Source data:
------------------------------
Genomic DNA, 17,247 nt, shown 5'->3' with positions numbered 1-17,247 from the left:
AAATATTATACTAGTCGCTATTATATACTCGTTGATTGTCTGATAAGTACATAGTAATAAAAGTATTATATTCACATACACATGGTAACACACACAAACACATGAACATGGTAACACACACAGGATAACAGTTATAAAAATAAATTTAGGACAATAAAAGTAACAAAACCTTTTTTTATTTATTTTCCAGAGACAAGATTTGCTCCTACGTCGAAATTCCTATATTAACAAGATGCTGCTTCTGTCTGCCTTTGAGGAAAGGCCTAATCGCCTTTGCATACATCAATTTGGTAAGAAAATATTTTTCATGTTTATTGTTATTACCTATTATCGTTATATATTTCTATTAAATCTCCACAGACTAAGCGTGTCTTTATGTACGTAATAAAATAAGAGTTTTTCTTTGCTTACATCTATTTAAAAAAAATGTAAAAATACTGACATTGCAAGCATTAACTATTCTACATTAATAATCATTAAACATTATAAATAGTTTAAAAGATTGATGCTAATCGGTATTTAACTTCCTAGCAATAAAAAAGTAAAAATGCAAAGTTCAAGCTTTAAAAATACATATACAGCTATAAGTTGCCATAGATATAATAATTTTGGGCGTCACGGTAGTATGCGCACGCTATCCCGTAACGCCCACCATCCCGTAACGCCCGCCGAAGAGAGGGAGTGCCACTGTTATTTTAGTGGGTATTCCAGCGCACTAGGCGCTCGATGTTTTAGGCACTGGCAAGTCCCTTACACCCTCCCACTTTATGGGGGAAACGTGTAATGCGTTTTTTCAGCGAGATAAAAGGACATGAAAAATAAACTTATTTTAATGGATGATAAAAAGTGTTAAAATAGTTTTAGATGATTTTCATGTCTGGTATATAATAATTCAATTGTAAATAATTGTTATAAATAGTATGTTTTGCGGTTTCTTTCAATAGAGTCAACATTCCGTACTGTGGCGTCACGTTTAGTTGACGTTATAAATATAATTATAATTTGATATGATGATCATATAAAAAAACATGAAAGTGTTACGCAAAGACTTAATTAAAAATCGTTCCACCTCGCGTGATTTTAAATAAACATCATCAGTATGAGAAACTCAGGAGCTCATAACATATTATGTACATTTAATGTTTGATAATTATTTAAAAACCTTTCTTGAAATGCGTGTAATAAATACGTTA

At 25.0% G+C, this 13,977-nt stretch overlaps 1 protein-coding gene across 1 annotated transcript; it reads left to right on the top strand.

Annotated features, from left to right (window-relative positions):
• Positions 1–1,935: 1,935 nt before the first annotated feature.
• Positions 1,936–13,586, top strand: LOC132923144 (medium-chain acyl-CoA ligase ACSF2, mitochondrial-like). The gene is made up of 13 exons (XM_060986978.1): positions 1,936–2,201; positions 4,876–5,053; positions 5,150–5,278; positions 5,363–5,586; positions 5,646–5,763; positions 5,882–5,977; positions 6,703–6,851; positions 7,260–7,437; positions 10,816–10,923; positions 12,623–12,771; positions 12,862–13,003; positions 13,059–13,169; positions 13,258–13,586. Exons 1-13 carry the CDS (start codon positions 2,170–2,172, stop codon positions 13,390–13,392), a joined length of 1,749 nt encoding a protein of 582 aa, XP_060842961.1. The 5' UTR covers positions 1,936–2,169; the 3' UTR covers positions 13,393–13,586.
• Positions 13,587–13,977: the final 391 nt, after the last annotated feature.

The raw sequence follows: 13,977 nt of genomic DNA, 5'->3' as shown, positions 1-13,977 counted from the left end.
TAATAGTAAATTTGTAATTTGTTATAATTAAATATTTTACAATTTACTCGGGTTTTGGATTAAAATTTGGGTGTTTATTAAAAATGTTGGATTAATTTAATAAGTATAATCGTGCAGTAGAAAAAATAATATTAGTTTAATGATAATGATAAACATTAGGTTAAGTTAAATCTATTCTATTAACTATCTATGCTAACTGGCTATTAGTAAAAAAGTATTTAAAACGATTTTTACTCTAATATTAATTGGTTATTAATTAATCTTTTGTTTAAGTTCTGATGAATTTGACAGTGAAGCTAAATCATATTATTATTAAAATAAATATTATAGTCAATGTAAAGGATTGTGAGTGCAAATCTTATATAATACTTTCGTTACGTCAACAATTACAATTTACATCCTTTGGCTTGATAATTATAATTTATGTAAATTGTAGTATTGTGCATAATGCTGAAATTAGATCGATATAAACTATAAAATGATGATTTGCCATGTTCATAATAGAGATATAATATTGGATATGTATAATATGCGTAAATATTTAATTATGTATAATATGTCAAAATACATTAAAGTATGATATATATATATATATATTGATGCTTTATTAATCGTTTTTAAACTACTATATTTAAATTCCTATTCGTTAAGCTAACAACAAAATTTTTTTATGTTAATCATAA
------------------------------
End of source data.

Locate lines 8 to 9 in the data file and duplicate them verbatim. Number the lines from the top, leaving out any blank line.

The raw sequence follows: 13,977 nt of genomic DNA, 5'->3' as shown, positions 1-13,977 counted from the left end.
TAATAGTAAATTTGTAATTTGTTATAATTAAATATTTTACAATTTACTCGGGTTTTGGATTAAAATTTGGGTGTTTATTAAAAATGTTGGATTAATTTAATAAGTATAATCGTGCAGTAGAAAAAATAATATTAGTTTAATGATAATGATAAACATTAGGTTAAGTTAAATCTATTCTATTAACTATCTATGCTAACTGGCTATTAGTAAAAAAGTATTTAAAACGATTTTTACTCTAATATTAATTGGTTATTAATTAATCTTTTGTTTAAGTTCTGATGAATTTGACAGTGAAGCTAAATCATATTATTATTAAAATAAATATTATAGTCAATGTAAAGGATTGTGAGTGCAAATCTTATATAATACTTTCGTTACGTCAACAATTACAATTTACATCCTTTGGCTTGATAATTATAATTTATGTAAATTGTAGTATTGTGCATAATGCTGAAATTAGATCGATATAAACTATAAAATGATGATTTGCCATGTTCATAATAGAGATATAATATTGGATATGTATAATATGCGTAAATATTTAATTATGTATAATATGTCAAAATACATTAAAGTATGATATATATATATATATATTGATGCTTTATTAATCGTTTTTAAACTACTATATTTAAATTCCTATTCGTTAAGCTAACAACAAAATTTTTTTATGTTAATCATAA